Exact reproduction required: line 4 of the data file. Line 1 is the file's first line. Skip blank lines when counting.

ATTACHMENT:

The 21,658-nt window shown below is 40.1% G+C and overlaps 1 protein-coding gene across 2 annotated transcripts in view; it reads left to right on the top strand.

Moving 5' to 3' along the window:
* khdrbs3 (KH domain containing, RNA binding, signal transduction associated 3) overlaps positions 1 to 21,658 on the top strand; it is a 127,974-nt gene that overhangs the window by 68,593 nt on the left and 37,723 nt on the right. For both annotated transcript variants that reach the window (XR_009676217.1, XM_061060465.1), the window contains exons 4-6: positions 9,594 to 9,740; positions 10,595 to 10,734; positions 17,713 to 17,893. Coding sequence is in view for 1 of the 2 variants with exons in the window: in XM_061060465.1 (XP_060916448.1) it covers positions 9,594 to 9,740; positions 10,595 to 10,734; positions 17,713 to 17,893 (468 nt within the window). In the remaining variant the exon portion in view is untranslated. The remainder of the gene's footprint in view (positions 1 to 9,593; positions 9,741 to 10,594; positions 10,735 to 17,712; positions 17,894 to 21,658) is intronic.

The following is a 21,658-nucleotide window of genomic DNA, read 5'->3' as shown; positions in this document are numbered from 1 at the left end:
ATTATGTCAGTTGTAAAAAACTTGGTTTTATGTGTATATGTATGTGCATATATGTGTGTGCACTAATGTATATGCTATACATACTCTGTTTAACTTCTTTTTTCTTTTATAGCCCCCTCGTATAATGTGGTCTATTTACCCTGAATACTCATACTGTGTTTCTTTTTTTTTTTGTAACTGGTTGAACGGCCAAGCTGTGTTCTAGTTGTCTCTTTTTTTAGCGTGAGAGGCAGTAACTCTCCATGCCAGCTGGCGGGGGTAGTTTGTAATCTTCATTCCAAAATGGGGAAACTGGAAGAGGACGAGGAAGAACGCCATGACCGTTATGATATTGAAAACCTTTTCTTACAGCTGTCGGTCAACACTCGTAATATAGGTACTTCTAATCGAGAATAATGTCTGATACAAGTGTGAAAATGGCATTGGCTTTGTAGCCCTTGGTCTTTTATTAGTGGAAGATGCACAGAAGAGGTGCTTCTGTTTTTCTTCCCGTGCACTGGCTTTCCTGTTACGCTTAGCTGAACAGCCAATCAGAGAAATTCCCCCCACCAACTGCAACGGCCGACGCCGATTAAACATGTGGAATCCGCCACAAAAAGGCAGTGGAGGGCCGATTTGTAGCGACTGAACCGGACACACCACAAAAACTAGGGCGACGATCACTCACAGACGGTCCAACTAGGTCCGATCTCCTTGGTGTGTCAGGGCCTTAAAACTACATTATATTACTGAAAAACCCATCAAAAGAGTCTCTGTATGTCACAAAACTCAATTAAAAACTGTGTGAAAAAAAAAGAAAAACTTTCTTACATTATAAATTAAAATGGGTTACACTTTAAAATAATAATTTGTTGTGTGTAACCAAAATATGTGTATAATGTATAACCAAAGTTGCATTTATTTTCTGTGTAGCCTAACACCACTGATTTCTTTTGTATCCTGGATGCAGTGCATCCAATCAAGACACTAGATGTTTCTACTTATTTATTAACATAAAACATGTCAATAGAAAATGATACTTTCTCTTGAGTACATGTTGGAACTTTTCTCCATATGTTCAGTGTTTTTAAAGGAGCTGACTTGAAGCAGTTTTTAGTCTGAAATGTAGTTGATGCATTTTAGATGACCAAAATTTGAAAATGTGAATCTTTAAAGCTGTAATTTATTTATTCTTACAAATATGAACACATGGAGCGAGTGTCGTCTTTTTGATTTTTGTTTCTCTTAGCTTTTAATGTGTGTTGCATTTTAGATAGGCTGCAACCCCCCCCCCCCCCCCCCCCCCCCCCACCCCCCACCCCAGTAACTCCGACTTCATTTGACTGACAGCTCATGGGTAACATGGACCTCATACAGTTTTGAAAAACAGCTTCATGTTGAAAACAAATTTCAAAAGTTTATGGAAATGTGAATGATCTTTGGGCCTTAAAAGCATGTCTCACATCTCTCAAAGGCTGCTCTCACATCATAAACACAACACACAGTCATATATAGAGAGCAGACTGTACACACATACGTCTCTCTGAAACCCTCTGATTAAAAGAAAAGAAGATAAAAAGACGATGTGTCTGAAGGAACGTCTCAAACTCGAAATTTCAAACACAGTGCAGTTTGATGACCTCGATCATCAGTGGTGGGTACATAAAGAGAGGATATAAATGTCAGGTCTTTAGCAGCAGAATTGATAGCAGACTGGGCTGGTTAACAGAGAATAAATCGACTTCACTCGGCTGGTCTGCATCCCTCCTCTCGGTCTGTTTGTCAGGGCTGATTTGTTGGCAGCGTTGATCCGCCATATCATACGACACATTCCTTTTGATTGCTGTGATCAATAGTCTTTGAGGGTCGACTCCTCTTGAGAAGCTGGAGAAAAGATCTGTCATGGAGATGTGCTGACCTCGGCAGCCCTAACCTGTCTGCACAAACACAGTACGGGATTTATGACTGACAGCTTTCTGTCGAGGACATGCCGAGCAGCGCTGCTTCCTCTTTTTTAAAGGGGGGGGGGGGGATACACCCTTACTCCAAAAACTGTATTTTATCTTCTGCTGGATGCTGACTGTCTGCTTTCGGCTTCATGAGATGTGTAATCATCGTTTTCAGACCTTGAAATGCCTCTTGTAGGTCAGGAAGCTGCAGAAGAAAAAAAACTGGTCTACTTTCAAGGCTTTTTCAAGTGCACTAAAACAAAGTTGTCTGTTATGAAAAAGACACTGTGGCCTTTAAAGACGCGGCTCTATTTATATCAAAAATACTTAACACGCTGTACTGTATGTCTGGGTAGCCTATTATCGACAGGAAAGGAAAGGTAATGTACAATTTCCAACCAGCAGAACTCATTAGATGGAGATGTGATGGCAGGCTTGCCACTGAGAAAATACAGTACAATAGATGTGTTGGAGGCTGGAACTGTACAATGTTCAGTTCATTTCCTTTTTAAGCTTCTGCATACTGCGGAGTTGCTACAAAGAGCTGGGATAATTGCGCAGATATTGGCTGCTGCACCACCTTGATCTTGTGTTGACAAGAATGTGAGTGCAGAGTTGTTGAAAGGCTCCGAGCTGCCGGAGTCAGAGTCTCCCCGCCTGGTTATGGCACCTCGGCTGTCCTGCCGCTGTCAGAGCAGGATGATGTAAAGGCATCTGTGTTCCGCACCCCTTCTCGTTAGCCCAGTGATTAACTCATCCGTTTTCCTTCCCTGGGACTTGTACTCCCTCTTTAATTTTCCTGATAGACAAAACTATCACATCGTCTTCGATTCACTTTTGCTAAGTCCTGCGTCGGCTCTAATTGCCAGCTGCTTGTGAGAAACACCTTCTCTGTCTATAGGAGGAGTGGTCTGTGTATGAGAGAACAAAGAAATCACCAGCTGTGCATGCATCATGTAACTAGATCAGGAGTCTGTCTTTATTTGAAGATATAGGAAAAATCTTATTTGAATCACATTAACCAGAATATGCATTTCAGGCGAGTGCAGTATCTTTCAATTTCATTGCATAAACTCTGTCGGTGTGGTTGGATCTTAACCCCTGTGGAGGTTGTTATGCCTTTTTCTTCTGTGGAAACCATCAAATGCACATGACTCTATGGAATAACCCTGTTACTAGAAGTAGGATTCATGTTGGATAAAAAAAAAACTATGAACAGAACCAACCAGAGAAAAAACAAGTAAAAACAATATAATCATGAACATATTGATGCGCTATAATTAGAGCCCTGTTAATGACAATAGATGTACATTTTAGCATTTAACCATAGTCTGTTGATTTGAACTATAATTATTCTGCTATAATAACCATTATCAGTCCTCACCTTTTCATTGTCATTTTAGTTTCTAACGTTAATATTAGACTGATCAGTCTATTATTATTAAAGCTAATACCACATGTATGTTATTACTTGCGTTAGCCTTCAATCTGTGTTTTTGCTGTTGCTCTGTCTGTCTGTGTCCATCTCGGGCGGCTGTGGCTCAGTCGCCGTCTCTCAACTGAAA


The following is a 21,658-nucleotide window of genomic DNA, read 5'->3' as shown; positions in this document are numbered from 1 at the left end: